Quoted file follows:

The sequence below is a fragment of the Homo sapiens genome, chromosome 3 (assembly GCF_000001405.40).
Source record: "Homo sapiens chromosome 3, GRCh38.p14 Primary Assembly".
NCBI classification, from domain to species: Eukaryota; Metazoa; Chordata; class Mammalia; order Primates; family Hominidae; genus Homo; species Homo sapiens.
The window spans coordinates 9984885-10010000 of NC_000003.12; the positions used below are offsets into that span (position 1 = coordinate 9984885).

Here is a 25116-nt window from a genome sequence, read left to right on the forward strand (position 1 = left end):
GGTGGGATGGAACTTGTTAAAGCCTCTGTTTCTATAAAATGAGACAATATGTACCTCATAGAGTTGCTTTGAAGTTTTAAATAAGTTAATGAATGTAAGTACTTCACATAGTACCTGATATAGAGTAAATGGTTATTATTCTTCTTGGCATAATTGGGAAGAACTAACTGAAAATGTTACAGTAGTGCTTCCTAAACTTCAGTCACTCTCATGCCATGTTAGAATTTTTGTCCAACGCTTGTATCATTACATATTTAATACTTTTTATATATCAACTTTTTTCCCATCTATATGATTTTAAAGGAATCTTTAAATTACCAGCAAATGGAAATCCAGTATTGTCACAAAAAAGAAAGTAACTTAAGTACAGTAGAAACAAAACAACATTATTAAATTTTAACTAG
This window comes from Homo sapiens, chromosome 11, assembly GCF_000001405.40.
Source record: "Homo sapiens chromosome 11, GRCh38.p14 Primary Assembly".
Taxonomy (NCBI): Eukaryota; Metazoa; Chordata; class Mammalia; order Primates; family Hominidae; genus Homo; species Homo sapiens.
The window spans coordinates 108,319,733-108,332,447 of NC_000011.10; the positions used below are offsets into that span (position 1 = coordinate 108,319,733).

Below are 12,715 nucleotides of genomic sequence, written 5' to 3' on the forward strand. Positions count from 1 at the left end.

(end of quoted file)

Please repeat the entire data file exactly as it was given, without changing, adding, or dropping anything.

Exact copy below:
The sequence below is a fragment of the Homo sapiens genome, chromosome 3 (assembly GCF_000001405.40).
Source record: "Homo sapiens chromosome 3, GRCh38.p14 Primary Assembly".
NCBI classification, from domain to species: Eukaryota; Metazoa; Chordata; class Mammalia; order Primates; family Hominidae; genus Homo; species Homo sapiens.
The window spans coordinates 9984885-10010000 of NC_000003.12; the positions used below are offsets into that span (position 1 = coordinate 9984885).

Here is a 25116-nt window from a genome sequence, read left to right on the forward strand (position 1 = left end):
GGTGGGATGGAACTTGTTAAAGCCTCTGTTTCTATAAAATGAGACAATATGTACCTCATAGAGTTGCTTTGAAGTTTTAAATAAGTTAATGAATGTAAGTACTTCACATAGTACCTGATATAGAGTAAATGGTTATTATTCTTCTTGGCATAATTGGGAAGAACTAACTGAAAATGTTACAGTAGTGCTTCCTAAACTTCAGTCACTCTCATGCCATGTTAGAATTTTTGTCCAACGCTTGTATCATTACATATTTAATACTTTTTATATATCAACTTTTTTCCCATCTATATGATTTTAAAGGAATCTTTAAATTACCAGCAAATGGAAATCCAGTATTGTCACAAAAAAGAAAGTAACTTAAGTACAGTAGAAACAAAACAACATTATTAAATTTTAACTAG
This window comes from Homo sapiens, chromosome 11, assembly GCF_000001405.40.
Source record: "Homo sapiens chromosome 11, GRCh38.p14 Primary Assembly".
Taxonomy (NCBI): Eukaryota; Metazoa; Chordata; class Mammalia; order Primates; family Hominidae; genus Homo; species Homo sapiens.
The window spans coordinates 108,319,733-108,332,447 of NC_000011.10; the positions used below are offsets into that span (position 1 = coordinate 108,319,733).

Below are 12,715 nucleotides of genomic sequence, written 5' to 3' on the forward strand. Positions count from 1 at the left end.